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Not really. Both 幸福 and 幸 mean "happiness", and you should use 幸 for good fortune, good luck, blessing or lucky, for instance.
Thanks Toritoribe, this is the source link I'm using Japanese Kanji Dictionary

So I'm confused because as you can see 幸 has different meanings.

Hope you can clarify.
 

leo78ve

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I never thought it was not well seen to get a kanji tattoo on people who don't know the language and less that it will generate so much nagging for subject matter experts.

The reason I chose kanji for a tattoo was because I have read a little about it and I like Japanese culture and for me it's a good way to express a feeling, idea, etc using a short symbol.
 

Mike Cash

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I never thought it was not well seen to get a kanji tattoo on people who don't know the language and less that it will generate so much nagging for subject matter experts.

The reason I chose kanji for a tattoo was because I have read a little about it and I like Japanese culture and for me it's a good way to express a feeling, idea, etc using a short symbol.
You're still free to do whatever you want to.

What would your impressions be if you met a Japanese person with some Spanish words tattooed on his body and, when you asked him why, he said it is because he likes 7-11 burritos?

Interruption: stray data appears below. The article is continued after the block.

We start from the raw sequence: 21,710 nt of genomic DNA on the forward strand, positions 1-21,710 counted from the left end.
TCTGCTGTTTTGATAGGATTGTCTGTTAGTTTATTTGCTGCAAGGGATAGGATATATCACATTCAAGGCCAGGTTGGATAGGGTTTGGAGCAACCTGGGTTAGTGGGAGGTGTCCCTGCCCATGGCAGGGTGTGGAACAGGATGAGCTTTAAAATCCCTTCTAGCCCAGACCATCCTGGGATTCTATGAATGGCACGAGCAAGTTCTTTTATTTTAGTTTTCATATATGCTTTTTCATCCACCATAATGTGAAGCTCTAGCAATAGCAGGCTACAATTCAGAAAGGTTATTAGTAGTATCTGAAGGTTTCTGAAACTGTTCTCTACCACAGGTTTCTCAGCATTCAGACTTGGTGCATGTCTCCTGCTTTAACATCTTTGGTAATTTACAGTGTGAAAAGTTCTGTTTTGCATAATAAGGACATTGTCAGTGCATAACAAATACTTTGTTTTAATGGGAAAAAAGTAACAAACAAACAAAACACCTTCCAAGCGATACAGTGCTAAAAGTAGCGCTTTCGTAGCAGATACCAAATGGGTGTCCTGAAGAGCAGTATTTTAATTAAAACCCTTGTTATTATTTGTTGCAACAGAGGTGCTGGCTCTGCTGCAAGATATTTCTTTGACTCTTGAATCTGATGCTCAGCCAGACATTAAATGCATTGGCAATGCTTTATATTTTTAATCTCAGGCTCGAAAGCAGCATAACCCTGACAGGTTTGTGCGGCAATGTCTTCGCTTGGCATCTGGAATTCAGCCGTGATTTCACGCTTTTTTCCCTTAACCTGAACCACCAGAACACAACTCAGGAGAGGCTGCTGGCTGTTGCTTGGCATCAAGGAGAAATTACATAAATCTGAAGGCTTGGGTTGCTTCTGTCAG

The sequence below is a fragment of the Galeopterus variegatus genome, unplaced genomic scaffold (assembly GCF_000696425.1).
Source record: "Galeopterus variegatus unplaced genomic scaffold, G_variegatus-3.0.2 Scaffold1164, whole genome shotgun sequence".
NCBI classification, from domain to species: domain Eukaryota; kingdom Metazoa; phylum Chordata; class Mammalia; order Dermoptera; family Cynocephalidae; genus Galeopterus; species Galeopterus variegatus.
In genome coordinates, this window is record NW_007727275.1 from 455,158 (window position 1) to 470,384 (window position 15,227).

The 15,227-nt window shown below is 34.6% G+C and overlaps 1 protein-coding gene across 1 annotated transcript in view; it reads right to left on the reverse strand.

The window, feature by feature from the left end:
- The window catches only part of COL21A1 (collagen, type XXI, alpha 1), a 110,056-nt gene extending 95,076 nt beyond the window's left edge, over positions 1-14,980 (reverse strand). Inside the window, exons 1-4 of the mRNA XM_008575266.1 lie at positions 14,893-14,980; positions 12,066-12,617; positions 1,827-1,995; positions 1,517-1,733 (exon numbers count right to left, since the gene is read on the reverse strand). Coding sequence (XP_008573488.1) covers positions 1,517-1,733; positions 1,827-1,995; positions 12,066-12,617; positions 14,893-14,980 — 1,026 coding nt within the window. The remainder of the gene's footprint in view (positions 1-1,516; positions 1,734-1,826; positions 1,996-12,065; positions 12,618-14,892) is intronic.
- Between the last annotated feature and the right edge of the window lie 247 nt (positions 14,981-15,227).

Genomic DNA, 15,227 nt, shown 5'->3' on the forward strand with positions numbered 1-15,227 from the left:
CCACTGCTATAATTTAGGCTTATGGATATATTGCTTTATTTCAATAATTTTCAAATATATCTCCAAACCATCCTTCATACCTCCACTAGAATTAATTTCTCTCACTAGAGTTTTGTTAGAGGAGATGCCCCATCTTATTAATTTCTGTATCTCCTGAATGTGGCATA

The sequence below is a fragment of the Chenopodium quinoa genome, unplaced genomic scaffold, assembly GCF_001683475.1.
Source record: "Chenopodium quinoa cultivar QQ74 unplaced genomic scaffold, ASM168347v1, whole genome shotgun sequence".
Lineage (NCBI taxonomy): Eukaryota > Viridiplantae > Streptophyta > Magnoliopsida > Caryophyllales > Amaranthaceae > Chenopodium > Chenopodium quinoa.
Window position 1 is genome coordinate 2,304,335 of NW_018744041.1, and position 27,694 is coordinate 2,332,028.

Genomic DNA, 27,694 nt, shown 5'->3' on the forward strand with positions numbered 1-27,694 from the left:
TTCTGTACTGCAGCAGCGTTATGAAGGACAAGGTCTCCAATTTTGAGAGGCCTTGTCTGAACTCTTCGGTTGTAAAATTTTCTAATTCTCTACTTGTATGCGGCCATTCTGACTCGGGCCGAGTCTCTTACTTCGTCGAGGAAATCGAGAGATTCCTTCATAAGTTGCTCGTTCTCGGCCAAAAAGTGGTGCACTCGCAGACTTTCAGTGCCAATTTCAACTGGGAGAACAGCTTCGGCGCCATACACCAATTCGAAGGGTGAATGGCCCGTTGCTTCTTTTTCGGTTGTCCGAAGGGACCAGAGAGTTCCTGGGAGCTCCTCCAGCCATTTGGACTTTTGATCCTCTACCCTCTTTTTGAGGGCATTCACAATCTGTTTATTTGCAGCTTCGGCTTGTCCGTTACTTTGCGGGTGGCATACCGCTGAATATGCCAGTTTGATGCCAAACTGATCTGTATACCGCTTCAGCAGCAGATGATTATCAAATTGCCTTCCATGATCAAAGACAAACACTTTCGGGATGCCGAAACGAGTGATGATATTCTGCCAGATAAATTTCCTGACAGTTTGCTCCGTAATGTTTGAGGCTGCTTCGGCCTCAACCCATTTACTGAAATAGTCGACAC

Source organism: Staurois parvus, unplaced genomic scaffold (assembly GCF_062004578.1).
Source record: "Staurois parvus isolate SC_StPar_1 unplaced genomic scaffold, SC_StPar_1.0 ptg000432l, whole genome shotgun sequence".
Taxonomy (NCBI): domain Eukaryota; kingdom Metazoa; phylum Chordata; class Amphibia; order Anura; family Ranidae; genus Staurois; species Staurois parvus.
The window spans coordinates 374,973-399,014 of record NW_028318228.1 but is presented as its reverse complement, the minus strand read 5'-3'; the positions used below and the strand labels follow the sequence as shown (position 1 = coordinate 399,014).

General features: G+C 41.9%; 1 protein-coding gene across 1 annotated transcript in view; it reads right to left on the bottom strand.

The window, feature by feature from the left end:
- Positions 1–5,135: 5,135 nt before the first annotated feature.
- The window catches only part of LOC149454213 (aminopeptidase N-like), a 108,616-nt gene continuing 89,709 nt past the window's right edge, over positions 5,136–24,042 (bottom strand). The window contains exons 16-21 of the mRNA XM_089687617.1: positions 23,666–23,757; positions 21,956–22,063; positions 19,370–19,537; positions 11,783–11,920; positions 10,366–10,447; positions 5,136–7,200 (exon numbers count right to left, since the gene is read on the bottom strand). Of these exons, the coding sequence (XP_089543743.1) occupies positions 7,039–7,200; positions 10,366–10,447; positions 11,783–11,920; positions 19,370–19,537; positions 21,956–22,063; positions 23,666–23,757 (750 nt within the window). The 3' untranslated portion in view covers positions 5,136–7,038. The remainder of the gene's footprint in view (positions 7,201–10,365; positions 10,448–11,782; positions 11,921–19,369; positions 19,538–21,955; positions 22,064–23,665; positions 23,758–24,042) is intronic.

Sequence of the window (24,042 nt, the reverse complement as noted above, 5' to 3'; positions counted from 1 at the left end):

leo78ve

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I'd feel proud to see other cultures interested in mine culture, no matter the reason is. I don't see why it has to be a kind of insult to SMEs and less understand why non-native people get mad about it. This is really a ridiculousness.

Btw: I'm not Mexican, Mexico is not the only country where Spanish is spoken.

Regards!
 

Mike Cash

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I'd feel proud to see other cultures interested in mine culture, no matter the reason is. I don't see why it has to be a kind of insult to SMEs and less understand why non-native people get mad about it. This is really a ridiculousness.

Btw: I'm not Mexican, Mexico is not the only country where Spanish is spoken.

Regards!
It isn't that we're mad about it; it is that we can't even begin to understand why anyone with no connection to Japan or the slightest knowledge of the language would want a kanji tattoo. 99% of the people want one simply because they are trendy, yet lack the honesty to admit it, instead contriving some incredibly thin excuse.